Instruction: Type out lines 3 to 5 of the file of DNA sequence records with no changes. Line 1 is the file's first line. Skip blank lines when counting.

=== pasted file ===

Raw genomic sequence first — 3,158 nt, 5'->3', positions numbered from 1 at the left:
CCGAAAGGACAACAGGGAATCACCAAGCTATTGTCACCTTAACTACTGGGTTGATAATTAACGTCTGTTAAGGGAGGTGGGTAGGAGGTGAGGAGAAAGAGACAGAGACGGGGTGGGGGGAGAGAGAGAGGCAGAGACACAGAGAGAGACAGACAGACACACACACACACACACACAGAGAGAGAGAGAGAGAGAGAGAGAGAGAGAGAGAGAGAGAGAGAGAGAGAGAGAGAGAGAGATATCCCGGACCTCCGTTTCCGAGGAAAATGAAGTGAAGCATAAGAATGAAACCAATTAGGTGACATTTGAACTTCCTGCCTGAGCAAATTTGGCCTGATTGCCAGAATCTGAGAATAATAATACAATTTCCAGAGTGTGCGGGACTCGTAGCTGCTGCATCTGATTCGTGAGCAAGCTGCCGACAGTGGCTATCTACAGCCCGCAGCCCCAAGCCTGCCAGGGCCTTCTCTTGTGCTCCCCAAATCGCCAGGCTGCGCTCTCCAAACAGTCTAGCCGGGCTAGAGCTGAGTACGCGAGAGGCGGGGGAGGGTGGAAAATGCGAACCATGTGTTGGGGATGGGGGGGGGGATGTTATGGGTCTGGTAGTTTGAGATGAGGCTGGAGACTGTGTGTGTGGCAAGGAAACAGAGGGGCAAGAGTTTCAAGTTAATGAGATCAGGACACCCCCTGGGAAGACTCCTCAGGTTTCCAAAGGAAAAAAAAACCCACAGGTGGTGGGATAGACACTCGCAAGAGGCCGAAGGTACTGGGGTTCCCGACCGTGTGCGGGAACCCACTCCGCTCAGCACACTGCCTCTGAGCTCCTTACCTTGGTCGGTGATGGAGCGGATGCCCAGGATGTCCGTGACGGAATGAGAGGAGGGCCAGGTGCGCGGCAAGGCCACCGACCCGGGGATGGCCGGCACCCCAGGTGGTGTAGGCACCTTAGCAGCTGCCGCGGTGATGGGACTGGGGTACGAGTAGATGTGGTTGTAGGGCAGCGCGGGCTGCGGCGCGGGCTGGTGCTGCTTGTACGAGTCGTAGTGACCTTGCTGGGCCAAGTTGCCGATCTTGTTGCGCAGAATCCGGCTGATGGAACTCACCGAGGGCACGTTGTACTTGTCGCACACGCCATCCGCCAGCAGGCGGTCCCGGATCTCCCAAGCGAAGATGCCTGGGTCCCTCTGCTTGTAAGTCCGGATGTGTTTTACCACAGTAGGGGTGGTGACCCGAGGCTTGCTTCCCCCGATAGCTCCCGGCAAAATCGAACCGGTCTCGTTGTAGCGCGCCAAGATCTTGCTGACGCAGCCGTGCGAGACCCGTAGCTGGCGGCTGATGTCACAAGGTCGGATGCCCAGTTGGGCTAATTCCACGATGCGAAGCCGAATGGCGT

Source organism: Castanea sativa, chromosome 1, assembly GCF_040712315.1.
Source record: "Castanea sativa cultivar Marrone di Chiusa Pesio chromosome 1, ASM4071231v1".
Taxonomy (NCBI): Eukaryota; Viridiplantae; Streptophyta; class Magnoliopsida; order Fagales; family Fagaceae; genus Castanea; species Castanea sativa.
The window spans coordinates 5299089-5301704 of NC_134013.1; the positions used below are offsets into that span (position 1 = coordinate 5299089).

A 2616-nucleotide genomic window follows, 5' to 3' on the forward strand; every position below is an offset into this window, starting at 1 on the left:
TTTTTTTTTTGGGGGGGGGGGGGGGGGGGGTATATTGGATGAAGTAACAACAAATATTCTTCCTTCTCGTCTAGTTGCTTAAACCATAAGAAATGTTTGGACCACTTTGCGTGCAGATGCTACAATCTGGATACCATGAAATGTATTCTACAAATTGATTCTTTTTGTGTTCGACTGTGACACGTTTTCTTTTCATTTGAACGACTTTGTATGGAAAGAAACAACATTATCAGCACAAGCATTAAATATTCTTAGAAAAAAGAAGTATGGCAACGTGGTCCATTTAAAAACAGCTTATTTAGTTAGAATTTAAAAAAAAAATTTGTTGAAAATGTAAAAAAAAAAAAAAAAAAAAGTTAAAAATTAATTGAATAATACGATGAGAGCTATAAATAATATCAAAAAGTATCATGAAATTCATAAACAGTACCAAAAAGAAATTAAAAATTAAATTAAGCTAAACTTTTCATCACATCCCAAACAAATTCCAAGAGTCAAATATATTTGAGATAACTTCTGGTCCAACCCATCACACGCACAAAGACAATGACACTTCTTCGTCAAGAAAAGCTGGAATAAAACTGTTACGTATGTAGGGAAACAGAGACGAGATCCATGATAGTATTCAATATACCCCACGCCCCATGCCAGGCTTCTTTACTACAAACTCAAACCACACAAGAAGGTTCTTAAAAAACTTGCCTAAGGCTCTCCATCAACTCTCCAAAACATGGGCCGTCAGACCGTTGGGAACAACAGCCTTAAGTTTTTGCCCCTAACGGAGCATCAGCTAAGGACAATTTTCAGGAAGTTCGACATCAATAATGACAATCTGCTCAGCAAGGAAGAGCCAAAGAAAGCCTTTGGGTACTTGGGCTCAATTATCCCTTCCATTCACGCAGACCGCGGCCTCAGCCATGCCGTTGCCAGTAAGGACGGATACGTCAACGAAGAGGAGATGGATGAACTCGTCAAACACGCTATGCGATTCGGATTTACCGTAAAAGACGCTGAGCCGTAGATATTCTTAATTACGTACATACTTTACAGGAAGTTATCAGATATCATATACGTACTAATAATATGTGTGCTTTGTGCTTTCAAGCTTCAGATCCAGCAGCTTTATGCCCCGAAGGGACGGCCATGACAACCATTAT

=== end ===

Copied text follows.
Source organism: Castanea sativa, chromosome 1, assembly GCF_040712315.1.
Source record: "Castanea sativa cultivar Marrone di Chiusa Pesio chromosome 1, ASM4071231v1".
Taxonomy (NCBI): Eukaryota; Viridiplantae; Streptophyta; class Magnoliopsida; order Fagales; family Fagaceae; genus Castanea; species Castanea sativa.